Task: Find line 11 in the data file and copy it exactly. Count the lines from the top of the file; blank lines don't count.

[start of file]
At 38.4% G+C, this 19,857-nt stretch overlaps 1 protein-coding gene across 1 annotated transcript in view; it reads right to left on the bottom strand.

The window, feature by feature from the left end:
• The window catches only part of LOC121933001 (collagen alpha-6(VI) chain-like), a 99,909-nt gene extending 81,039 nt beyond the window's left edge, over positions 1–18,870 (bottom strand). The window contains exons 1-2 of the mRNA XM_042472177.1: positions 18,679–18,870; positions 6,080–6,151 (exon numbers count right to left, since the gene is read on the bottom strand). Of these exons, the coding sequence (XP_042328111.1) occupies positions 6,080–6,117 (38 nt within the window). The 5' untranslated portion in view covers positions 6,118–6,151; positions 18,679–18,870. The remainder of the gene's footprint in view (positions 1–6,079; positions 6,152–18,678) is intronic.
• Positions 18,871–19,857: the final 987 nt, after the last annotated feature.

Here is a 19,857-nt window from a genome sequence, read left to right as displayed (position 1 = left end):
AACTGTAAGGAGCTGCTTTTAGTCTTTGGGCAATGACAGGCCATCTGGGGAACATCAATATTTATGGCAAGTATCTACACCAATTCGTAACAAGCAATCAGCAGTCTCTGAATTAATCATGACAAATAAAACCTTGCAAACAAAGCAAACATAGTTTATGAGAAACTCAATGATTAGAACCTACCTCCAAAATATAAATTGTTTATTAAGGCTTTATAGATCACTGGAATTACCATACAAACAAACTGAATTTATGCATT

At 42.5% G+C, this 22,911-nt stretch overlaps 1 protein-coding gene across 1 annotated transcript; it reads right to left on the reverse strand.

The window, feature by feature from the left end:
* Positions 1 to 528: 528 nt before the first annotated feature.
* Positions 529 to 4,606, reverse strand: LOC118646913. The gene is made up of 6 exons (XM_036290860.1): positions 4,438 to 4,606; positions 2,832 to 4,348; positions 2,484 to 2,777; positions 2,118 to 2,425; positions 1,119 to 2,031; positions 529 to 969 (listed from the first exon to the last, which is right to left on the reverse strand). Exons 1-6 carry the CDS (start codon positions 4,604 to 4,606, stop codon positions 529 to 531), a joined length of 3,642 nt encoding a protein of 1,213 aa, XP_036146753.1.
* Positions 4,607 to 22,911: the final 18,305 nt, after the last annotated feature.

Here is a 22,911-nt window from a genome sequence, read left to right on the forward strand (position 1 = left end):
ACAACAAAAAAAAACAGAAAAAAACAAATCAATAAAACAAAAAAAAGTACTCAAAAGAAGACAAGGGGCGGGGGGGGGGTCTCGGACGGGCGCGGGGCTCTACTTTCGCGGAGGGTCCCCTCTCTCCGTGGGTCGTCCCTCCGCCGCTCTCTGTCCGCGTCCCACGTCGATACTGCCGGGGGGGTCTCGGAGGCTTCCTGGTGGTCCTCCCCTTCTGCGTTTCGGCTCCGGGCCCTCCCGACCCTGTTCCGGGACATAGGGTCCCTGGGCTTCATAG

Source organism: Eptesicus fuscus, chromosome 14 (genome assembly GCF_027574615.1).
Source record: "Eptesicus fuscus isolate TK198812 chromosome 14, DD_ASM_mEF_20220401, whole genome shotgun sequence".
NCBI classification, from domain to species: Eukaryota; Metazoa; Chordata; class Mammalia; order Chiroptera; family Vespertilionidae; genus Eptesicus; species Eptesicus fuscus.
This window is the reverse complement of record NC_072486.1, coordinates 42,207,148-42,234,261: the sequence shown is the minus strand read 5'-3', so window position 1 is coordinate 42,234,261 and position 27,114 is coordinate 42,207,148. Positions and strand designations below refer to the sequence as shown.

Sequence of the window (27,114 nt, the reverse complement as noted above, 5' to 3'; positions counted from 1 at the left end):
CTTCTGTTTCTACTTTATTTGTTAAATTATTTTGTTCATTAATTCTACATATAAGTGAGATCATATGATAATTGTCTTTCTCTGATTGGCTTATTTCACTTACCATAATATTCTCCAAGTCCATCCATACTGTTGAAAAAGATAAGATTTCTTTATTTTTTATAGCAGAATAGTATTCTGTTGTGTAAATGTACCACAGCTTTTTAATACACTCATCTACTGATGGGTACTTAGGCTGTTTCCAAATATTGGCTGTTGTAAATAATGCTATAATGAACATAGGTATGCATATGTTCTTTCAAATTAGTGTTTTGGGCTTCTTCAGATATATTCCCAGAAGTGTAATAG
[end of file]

* Positions 4,607 to 22,911: the final 18,305 nt, after the last annotated feature.